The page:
A Heart Healthy Holiday:
Valentine's Day Brings National Heart Month
February is more than just the month of chocolates, roses, and Valentine's Day: it is National Heart Month including February 17th as Women's Heart Health Day. Unfortunately, eight million women are living with heart disease in the U.S., and 267,000 women die each year from heart attacks: a number six times greater than deaths from breast cancer. While heart disease is the leading cause of death for both men and women, the majority of heart disease research studies have been on men, which has led to a lack of awareness on how the disease can effect men and women differently.
Men and women have similar risk factors. However, for heart disease and heart attacks. High cholesterol levels, high blood pressure, and diabetes increase a person's risk, for heart disease, whether male or female. These conditions are often influenced by unHealthy behaviors such as tobacco use, a fatty diet, lack of exercise, obesity, and excessive alcohol intake. In addition, a family history of the condition can increase one's risk.
Even with these similar risk factors, men and women are effected by heart disease differently. The most common symptom of a heart attack is chest discomfort, but oftentimes, women may not identify their chest pain as being symptomatic of a heart attack and delay or avoid seeking medical care. The importance of understanding and identifying the symptoms of a heart attack, as well as seeking early treatment, is invaluable to your Health and may very well save your life.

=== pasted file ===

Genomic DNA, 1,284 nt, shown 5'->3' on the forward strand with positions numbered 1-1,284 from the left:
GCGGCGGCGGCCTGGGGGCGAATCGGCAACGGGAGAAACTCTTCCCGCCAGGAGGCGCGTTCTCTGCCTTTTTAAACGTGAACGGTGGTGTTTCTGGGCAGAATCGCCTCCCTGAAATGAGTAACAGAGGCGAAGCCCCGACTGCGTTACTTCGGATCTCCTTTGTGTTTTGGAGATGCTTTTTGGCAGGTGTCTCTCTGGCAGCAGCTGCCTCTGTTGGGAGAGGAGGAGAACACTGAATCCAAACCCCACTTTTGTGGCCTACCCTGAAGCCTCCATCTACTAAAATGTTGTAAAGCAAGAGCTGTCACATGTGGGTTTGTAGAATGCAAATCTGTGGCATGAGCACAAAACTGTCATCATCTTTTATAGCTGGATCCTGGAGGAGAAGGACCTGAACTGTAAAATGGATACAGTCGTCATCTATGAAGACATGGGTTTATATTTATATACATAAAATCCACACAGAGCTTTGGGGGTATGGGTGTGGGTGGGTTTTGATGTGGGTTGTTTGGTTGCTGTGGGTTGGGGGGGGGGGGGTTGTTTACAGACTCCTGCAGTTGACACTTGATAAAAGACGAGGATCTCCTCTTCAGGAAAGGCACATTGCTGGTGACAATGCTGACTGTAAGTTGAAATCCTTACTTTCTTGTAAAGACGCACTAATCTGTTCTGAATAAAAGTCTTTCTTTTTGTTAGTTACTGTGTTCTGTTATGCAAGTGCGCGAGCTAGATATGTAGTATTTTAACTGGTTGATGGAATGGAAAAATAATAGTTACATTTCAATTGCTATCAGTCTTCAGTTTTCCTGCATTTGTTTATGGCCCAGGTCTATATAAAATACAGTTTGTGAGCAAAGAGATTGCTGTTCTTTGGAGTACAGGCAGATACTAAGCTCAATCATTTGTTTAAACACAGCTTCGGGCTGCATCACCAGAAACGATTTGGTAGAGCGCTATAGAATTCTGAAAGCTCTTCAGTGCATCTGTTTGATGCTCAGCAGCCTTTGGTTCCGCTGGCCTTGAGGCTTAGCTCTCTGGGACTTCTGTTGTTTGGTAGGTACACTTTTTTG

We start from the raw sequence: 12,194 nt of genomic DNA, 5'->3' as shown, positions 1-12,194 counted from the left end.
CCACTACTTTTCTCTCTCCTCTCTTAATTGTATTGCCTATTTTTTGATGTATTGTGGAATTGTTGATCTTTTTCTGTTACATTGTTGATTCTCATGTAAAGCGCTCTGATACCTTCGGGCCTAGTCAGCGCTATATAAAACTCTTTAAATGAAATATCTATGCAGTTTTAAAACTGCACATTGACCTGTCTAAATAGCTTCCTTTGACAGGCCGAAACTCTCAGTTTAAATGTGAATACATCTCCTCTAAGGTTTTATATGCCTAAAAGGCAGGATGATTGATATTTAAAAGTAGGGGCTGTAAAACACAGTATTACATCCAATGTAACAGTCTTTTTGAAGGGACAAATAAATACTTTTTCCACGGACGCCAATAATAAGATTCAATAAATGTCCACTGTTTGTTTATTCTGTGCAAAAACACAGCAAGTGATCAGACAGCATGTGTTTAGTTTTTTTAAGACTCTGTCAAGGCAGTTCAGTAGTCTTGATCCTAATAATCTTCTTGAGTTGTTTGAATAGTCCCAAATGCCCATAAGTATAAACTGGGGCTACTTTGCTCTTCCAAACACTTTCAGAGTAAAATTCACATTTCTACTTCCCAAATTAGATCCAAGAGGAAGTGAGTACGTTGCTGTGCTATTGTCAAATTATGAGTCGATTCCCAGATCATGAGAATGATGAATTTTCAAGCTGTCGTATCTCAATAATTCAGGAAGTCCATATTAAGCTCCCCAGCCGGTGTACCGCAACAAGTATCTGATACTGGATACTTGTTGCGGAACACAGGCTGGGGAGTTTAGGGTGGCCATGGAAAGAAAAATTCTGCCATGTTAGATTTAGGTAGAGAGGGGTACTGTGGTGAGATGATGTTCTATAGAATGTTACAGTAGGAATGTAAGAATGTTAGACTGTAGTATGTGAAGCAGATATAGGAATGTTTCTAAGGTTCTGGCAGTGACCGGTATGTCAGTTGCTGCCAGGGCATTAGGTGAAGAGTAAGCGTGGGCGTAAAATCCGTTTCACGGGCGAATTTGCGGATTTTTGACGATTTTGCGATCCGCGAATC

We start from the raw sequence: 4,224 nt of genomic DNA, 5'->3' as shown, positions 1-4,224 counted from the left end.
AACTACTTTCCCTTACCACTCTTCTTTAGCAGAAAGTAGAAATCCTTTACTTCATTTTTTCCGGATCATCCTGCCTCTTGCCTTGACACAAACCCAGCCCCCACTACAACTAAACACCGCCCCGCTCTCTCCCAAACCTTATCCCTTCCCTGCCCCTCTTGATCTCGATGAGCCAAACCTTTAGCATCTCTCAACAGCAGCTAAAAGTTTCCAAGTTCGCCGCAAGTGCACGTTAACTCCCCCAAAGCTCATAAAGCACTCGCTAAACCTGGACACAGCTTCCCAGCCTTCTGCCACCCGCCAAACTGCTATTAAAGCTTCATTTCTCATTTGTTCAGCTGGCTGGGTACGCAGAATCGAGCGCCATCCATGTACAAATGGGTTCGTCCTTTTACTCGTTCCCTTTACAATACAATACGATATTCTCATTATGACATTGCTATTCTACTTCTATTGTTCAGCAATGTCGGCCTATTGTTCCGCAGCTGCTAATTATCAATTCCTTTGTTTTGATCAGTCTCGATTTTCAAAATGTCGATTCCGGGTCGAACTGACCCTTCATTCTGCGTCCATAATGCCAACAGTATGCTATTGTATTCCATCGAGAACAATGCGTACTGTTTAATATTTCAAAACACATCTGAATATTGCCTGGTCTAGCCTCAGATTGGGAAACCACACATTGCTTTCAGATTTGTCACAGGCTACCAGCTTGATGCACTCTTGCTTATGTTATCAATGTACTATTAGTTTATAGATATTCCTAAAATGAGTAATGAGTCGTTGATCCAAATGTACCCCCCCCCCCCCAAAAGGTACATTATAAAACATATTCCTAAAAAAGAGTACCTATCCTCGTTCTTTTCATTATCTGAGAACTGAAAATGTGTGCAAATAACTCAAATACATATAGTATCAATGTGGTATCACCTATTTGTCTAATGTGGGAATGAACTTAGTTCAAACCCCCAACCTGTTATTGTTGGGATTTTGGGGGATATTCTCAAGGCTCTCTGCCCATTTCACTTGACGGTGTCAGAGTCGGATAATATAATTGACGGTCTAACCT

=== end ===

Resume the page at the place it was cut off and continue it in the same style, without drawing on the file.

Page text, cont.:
Symptoms You Need to Know:
1. Chest discomfort or pain: Chest pain does not need to be intense or obvious. It can feel more like pressure or squeezing, and oftentimes will go away and come back after several minutes.
2. Upper body discomfort: This can include pain or discomfort in the jaw, stomach, back, neck, or one or both arms.
3. Shortness of breath.
4. Nausea and/or lightheadedness.
*Women tend to be more likely to experience shortness of breath, nausea/vomiting, and back or jaw pain compared to men.
What You Need to Do Always:
Maintaining a Healthy lifestyle is the best way to prevent heart disease in both men and women. Staying active, eating a balanced diet low in saturated fat, maintaining a Healthy weight, quitting smoking, limiting alcohol intake, and getting regular checkups will all help to keep your heart Healthy.
What You Need to Do Immediately:
If you or someone you know is experiencing any of these symptoms, seek emergency medical care immediately and call 9-1-1. Delaying treatment increases chances of fatality and further damage to the heart.